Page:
Burton's Biscuit Co gains 'firepower' from giant pension fund for European expansion

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Cadbury's Fingers

Burton’s makes Cadbury Fingers and Jammie Dodgers

After snapping up Burton’s Biscuit Company this week, giant pension fund Ontario Teachers’ Pension Plan (OTPP) - which also owns National Lottery operator Camelot - is eyeing further food deals.

OTPP acquired the UK’s second largest biscuit manufacturer from Canadian banks CIBC and Apollo in a deal estimated at £350m.

Jo Taylor, head of OTPP’s London office promised to support Burton’s “outstanding management team to grow the business in the UK and further into overseas markets. There are many strategic acquisitions to consider in those territories that can enhance these ambitious growth plans.”

Since Burton’s CEO Ben Clarke joined from Kraft in 2009 - after Duke Street Capital was forced to call in the banks - he has boosted the team with a string of new senior management appointments, including chief commercial officer Steve Newiss, chief marketing officer Stuart Wilson, chief supply chain officer Neil Grocock and corporate strategy and development director Ben Boase.

Over this time, top-line sales have barely budged but, by exiting low-margin business and focusing on its ‘power brands’ - Jammie Dodgers, Cadbury Fingers, Maryland cookies and Wagon Wheels - as well as tight cost control, Burton’s ebitda increased from £23m to £35m in 2012, with further progress expected in 2013.

“Our success boils down to some pretty simple things. We attracted and retained some super people on the journey, and focused very clearly on our power brands”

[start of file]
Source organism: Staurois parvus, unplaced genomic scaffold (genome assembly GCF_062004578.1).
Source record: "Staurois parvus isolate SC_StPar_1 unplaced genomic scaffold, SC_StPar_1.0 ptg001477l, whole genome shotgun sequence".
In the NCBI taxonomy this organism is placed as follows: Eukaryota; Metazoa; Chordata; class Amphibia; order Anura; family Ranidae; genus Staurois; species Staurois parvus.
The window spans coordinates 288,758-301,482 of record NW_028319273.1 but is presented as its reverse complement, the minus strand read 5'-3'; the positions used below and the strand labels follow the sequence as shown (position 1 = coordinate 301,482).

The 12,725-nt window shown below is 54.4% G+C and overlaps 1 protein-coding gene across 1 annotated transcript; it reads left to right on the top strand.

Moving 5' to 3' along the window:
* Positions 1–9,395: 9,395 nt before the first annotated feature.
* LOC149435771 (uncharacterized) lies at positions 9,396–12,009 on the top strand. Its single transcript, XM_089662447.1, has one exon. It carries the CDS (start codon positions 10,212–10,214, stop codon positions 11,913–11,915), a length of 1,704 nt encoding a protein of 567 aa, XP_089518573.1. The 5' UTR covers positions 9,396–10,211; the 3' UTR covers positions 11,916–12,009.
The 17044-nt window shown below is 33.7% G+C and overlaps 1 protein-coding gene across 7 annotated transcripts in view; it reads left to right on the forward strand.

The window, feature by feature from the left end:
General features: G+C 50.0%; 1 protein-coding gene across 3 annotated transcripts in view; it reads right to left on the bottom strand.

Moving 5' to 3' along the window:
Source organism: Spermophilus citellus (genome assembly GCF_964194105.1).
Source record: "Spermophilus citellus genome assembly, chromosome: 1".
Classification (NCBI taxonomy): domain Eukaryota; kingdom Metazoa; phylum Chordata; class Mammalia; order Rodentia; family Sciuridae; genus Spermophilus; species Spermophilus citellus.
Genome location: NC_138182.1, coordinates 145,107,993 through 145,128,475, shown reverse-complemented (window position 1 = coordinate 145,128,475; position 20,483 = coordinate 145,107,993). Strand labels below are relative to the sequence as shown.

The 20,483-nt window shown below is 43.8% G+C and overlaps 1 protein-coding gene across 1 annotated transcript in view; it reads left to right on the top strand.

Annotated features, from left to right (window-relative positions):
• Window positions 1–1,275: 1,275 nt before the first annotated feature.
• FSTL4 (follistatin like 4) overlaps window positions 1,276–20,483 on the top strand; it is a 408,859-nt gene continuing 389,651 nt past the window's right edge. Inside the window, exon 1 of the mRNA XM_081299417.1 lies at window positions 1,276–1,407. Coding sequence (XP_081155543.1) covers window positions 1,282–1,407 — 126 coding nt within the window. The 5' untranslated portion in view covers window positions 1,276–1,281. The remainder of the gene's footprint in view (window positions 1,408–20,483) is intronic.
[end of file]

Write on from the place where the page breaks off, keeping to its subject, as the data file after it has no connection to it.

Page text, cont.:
Ben Clarke

Clarke told The Grocer: “Our success boils down to some pretty simple things. We attracted and retained some super people on the journey, and focused very clearly on our power brands. That’s driven good growth and share in the UK and outside the UK in the last four years.”

With the support of OTPP, Clarke - who will continue to lead the team - wants to accelerate growth internationally.

“We are delighted with our new shareholders, and delighted that they are keen for us to continue our work. “There are a lot of opportunities and we have some clear views on how to do that. There is an opportunity to consolidate European biscuits. Our new owners have the firepower, and we would like to be part of that.”

Shaun Browne, MD of corporate finance firm McQueen, who advised Burton’s on the deal, also predicted that OTPP would make other food acquisitions outside the biscuit industry. “Ontario is very interested in the UK and if the Burton’s link-up is profitable, there is likely to be another purchase within the food and drink sector,” he said.

But although there has been speculation that an OTPP bid for United Biscuits could follow the Burton’s deal, Browne said a bid for UBUK remained “unlikely”.

“I’m sure the Competition Commission would have something to say about Ontario buying the number one and number two biscuit makers and what that could do to the confectionery market,” he added.

“Yes, OTPP might consider it, but it is very rare for private equity firms to stick within the same sector for too long,” he added.

UBUK sold its snacks division to Intersnack last year in a deal worth a reported £500m.

As well as owning Camelot Group, OTPP acquired nursery chain Busy Bees last month. Burton’s is the first food and drink manufacturer in the fund’s £130bn portfolio.

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